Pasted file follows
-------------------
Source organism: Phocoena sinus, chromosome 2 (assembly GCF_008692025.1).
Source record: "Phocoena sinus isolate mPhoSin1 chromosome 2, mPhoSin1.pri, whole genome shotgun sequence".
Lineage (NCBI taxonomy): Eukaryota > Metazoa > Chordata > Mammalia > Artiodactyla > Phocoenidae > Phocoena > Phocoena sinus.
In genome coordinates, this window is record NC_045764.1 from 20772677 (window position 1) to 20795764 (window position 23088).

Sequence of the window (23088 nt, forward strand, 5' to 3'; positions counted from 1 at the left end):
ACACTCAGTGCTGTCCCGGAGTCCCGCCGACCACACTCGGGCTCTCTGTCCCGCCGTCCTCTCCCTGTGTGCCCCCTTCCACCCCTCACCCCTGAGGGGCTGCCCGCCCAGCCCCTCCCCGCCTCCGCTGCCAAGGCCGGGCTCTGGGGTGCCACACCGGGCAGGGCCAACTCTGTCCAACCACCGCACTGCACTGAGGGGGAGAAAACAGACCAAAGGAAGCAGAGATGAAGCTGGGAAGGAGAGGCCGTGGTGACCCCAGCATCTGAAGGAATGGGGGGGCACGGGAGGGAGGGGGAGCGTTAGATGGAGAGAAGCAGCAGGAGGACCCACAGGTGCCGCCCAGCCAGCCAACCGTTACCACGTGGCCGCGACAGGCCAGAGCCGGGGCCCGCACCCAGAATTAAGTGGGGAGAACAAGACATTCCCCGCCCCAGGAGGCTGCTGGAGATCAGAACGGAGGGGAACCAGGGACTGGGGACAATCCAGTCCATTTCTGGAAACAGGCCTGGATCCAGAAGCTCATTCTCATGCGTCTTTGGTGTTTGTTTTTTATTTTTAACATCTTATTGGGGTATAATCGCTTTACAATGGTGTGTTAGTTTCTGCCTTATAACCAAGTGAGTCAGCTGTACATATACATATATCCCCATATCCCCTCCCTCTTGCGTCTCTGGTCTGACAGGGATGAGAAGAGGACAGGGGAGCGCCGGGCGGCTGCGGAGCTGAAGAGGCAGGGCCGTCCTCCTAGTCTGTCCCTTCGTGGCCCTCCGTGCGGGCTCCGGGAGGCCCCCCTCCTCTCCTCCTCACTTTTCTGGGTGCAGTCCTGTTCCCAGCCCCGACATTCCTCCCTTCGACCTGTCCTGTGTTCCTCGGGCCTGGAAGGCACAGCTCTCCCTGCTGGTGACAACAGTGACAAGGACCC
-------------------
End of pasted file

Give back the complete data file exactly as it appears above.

Source organism: Phocoena sinus, chromosome 2 (assembly GCF_008692025.1).
Source record: "Phocoena sinus isolate mPhoSin1 chromosome 2, mPhoSin1.pri, whole genome shotgun sequence".
Lineage (NCBI taxonomy): Eukaryota > Metazoa > Chordata > Mammalia > Artiodactyla > Phocoenidae > Phocoena > Phocoena sinus.
In genome coordinates, this window is record NC_045764.1 from 20772677 (window position 1) to 20795764 (window position 23088).

Sequence of the window (23088 nt, forward strand, 5' to 3'; positions counted from 1 at the left end):
ACACTCAGTGCTGTCCCGGAGTCCCGCCGACCACACTCGGGCTCTCTGTCCCGCCGTCCTCTCCCTGTGTGCCCCCTTCCACCCCTCACCCCTGAGGGGCTGCCCGCCCAGCCCCTCCCCGCCTCCGCTGCCAAGGCCGGGCTCTGGGGTGCCACACCGGGCAGGGCCAACTCTGTCCAACCACCGCACTGCACTGAGGGGGAGAAAACAGACCAAAGGAAGCAGAGATGAAGCTGGGAAGGAGAGGCCGTGGTGACCCCAGCATCTGAAGGAATGGGGGGGCACGGGAGGGAGGGGGAGCGTTAGATGGAGAGAAGCAGCAGGAGGACCCACAGGTGCCGCCCAGCCAGCCAACCGTTACCACGTGGCCGCGACAGGCCAGAGCCGGGGCCCGCACCCAGAATTAAGTGGGGAGAACAAGACATTCCCCGCCCCAGGAGGCTGCTGGAGATCAGAACGGAGGGGAACCAGGGACTGGGGACAATCCAGTCCATTTCTGGAAACAGGCCTGGATCCAGAAGCTCATTCTCATGCGTCTTTGGTGTTTGTTTTTTATTTTTAACATCTTATTGGGGTATAATCGCTTTACAATGGTGTGTTAGTTTCTGCCTTATAACCAAGTGAGTCAGCTGTACATATACATATATCCCCATATCCCCTCCCTCTTGCGTCTCTGGTCTGACAGGGATGAGAAGAGGACAGGGGAGCGCCGGGCGGCTGCGGAGCTGAAGAGGCAGGGCCGTCCTCCTAGTCTGTCCCTTCGTGGCCCTCCGTGCGGGCTCCGGGAGGCCCCCCTCCTCTCCTCCTCACTTTTCTGGGTGCAGTCCTGTTCCCAGCCCCGACATTCCTCCCTTCGACCTGTCCTGTGTTCCTCGGGCCTGGAAGGCACAGCTCTCCCTGCTGGTGACAACAGTGACAAGGACCC